Radical, Elegant, Brilliant!
Watch this video:
In a nutshell, here’s how it works…… Under normal circumstances, banks and mortgagees bundle together and sell their bad debts – those loans in default or with frequent delinquencies — on secondary markets. Speculative investors and debt collectors then buy the debt for pennies on the dollar. The purchaser of the bad debt (debt collectors) stands to gain on these dirt cheap but risky loans by simply harassing the debtor for the remaining balance plus interest. For example, if they could buy a $1 loan for 5 cents, they can double the money on their investment if in the end they can collect 10 cents on every dollar. As you would expect, this shady underworld market of secondary investments is supposedly hard to crack into. In other words, the average joe has no access to it. Yet another good-ole-boy network that’s exclusive to the haves. Shady albeit.
Rolling Jubilee – What is it and how does it work? 
An Occupy Wall Street-inspired organization, Strike Debt, acts as a speculative investor mentioned above. They buy the bad debts being sold on secondary markets for pennies on the dollar, but instead of turning into a debt collector that makes calls daily in an effort to collect on the remaining balance, they act as a modern day Robin Hood. They purchase the dirt cheap debt, from money raised via donations, and then completely forgive the borrower – affectively canceling their debt. How did they manage to crack the good-ole-boy network? From what I can gathering having read a good number of articles about it, they won’t divulge much info about it, but they’ve made it clear that they captured the hearts of insiders (bad debt buyers) who work on the inside and are sympathetic to the cause.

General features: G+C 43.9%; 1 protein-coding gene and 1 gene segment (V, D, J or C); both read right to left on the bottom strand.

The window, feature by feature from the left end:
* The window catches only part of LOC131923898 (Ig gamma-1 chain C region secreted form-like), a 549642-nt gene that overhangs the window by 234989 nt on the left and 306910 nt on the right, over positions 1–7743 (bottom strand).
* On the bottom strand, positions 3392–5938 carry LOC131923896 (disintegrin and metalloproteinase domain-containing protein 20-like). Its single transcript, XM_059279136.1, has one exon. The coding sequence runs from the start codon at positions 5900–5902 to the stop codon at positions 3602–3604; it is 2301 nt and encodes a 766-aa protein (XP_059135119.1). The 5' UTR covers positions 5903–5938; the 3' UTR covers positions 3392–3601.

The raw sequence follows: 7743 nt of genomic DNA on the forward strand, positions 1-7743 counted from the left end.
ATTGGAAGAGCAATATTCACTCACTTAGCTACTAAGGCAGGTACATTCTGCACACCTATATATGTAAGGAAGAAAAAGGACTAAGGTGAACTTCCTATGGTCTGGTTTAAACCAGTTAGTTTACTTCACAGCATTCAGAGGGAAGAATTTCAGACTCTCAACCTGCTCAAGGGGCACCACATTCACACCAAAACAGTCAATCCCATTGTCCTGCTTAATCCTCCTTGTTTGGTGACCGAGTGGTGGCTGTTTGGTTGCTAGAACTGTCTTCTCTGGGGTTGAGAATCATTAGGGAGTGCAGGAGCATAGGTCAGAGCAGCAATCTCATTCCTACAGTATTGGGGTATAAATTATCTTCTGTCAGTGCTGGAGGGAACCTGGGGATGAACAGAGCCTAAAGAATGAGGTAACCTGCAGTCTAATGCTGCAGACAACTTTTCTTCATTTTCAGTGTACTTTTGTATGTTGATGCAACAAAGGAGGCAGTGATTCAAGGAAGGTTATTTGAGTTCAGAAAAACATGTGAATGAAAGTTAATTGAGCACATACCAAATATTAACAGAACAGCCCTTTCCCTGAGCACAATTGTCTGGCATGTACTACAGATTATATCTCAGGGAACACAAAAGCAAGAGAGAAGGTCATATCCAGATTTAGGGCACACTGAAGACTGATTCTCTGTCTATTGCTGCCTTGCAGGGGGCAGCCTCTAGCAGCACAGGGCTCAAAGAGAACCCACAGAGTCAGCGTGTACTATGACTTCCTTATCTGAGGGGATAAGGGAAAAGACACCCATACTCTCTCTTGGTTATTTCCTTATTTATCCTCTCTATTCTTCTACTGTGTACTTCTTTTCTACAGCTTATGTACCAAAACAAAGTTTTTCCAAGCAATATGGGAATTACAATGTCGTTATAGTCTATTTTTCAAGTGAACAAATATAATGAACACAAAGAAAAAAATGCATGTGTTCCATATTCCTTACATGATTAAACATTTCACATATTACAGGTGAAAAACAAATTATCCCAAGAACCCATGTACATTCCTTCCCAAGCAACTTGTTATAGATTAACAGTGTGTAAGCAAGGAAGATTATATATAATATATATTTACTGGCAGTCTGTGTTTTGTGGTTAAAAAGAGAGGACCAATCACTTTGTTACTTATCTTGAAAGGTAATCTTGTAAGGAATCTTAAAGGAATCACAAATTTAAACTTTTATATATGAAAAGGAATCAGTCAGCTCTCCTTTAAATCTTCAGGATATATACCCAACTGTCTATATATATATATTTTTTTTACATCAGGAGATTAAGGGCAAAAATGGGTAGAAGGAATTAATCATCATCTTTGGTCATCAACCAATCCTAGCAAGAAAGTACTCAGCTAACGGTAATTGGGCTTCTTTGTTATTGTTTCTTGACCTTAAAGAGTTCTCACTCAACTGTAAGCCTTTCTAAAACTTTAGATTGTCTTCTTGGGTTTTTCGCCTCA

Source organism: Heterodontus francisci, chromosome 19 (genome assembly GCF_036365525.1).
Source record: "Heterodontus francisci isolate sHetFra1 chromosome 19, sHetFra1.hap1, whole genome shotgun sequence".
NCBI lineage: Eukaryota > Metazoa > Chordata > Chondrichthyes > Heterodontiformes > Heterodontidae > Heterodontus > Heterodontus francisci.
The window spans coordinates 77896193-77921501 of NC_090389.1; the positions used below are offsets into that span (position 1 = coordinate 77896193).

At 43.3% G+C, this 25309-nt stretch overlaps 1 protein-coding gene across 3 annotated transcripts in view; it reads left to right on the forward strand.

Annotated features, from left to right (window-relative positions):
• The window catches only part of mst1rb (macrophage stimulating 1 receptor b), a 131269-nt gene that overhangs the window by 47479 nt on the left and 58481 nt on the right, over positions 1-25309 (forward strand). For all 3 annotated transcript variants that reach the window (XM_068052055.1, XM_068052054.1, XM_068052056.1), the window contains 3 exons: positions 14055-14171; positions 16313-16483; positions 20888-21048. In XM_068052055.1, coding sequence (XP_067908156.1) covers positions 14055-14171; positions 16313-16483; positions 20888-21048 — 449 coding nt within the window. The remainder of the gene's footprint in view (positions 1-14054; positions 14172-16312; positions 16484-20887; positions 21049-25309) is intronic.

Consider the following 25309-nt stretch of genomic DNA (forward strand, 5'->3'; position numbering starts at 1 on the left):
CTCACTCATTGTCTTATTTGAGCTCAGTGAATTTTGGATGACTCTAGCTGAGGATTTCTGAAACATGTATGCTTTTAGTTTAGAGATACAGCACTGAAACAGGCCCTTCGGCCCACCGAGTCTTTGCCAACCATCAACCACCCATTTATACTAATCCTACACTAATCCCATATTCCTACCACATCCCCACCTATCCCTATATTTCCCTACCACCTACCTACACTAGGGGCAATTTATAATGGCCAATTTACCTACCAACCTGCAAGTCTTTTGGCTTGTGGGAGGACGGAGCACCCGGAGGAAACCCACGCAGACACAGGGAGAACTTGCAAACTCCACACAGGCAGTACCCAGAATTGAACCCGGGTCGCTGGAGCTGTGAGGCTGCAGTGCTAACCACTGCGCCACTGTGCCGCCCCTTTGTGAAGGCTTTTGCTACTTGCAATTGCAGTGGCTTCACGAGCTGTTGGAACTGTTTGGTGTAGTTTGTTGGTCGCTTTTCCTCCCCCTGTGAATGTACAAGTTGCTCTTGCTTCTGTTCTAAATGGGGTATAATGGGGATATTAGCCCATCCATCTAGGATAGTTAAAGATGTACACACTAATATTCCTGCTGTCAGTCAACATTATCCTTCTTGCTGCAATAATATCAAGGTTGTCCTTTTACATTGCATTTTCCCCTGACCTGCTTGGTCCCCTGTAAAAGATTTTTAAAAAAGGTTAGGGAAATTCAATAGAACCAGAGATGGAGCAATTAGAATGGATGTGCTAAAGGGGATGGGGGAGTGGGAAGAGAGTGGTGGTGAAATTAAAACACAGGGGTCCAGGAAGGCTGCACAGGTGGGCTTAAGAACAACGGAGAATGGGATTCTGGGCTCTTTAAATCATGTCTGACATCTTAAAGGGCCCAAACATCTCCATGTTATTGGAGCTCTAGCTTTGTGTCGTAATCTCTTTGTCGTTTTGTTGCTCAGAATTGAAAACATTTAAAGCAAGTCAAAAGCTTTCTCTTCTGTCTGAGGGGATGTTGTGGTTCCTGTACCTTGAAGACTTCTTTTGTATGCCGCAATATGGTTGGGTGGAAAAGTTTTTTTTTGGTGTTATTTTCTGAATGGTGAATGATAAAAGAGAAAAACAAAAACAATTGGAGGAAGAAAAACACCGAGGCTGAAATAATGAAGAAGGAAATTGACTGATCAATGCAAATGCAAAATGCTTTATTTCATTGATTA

A recent Gala event in NYC is what really drew attention to the volunteer run project. A host of celebrities helped to bring attention to the event. According to those familiar with the organization :
”……the actual goal is to jumpstart the conversation about debt that originated from predatory lending practices. “I want to make it really clear that what we’re doing here is not charity,” Smith said. “It’s not debt forgiveness. It’s a political statement about what we view to be odious debts.”
The biblical year of Jubilee :
What makes all of this interesting to me is how closely, in some respects, this movement matches the biblical year of Jubilee. What is the Jubilee? Well it’s basically a land Sabbath (Levicticus 25). The Mosaic Law mandated that upon every seven year cycle no crops were to be sown or harvested. If grain or plants did manage to grow by themselves it could be harvested by the poor or for daily food by the farmer. In addition, debts accumulated by the poor during the previous seven years were to be completely forgiven to enable a fresh start (Deuteronomy 15: 1-11). It was time of redemption when the poor were able to get free from the stranglehold of debt that may have been incurred at the hands of someone more wealthy.
After 49 years – 7 cycles of 7 year land Sabbaths were complete then another land Sabbath was to be observed, giving the land further rest from cultivation. Also, any poor person whom had mortgaged their land during that 49 year period could then return to their possessions.
In many ways, it was God’s way of controlling unchecked greed by his chosen people, and minimizing the potential of systemic oppression.
On the surface, I thought this idea was amazing and beautifully subversive. However, the more I thought about it, I did have some pretty serious reservations about it. What piqued my interest most were the other thoughts that ran through my mind. Would it be possible to build a similar organization that was Christian? How could someone (me?) create a ministry (non-for-profit) out of this idea? Anyway, my mind went crazy, so I’ll break this blog into two parts. Stay tuned………